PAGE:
4 726 social grant beneficiaries cashed in income support outside the borders of SA

The South African Social Security Agency (SASSA) has vowed to leave no stone unturned to fight fraud with regard to social grants.

SASSA said it has pursued an active fraud prevention strategy and has always exercised a zero tolerance to anyone who commits or is complicit in fraud in the social grant environment.

This after reports emerged of more than 1 500 City of Johannesburg employees who were recipients of COVID-19 social grants.

“It is precisely because of the implementation of this strategy that the City of Johannesburg employees were identified. In addition, SASSA and the City of Johannesburg have been co-operating on this matter since July 2020,” said SASSA CEO, Totsie Memela.

In addition, the agency said its strategy led to the probe that unveiled that 4 726 social grant beneficiaries withdrew their income support outside the borders of South Africa during the lockdown period.

“The grants have since been suspended in September, as the legislation requires any grant beneficiary to be a resident in South Africa,” the SASSA statement read on Friday.

“The fact that cross border travel was not permitted indicates that in all likelihood, these social grant beneficiaries are residents in our neighbouring countries,” SASSA said.

The agency said it requires the applicant for any social grant to declare their income on the application. In addition, beneficiaries of a social grant carry the responsibility to report any change in their financial circumstances to SASSA immediately there is a change.

R350 grants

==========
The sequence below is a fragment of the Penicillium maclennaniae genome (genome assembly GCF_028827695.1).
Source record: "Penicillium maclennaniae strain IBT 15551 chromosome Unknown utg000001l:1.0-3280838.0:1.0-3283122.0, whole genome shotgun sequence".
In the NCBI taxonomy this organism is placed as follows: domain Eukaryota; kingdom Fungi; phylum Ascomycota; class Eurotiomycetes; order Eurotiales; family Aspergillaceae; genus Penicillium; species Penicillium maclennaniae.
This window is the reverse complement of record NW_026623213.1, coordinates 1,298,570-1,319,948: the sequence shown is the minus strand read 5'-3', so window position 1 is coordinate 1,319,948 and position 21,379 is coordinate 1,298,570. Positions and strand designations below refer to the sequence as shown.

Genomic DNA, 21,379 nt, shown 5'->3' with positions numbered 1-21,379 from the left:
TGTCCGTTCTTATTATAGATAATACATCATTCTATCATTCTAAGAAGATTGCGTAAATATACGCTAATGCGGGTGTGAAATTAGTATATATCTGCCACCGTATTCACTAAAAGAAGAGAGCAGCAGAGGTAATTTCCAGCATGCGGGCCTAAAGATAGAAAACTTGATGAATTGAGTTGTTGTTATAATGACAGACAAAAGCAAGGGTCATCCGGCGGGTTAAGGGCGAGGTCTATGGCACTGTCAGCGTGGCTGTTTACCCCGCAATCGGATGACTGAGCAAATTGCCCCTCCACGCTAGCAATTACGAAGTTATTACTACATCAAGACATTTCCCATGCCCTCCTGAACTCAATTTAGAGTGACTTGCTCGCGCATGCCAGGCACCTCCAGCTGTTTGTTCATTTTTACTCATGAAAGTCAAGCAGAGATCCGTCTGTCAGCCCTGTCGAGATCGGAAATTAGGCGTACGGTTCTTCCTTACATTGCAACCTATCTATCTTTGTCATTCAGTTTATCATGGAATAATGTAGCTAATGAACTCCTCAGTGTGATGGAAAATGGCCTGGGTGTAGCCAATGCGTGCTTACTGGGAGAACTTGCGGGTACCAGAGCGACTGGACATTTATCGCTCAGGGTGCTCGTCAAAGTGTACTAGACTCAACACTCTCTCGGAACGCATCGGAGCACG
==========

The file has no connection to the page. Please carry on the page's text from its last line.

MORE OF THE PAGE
Memela further added that through the implementation of the special relief grant of R350 per month, SASSA has been able to access databases from other government departments to validate the income of applicants for the grant.

“The relationships developed during this pandemic will greatly assist SASSA in strengthening its validation processes, even for the long term social grants in the future. This will enable checks to be done to ensure that the financial information provided is complete and that grants are indeed provided to those who qualify for the grants,” she reiterated.

Furthermore, every citizen in this country has a responsibility to report wrongdoing and this extends to the reporting of grants being received by citizens who do not qualify for them.

“Unfortunately, it appears that it is acceptable for citizens to take from government with impunity as it is government money and there is plenty more where that comes from rather than to understand that the money being used is taxpayers’ money.

“Everyone who receives what they are not entitled to is in fact taking away from someone who depends on that money.”

SASSA said it will continue to call on citizens to report the misuse and incorrect payment of social grants and promised to continue preventing fraud.

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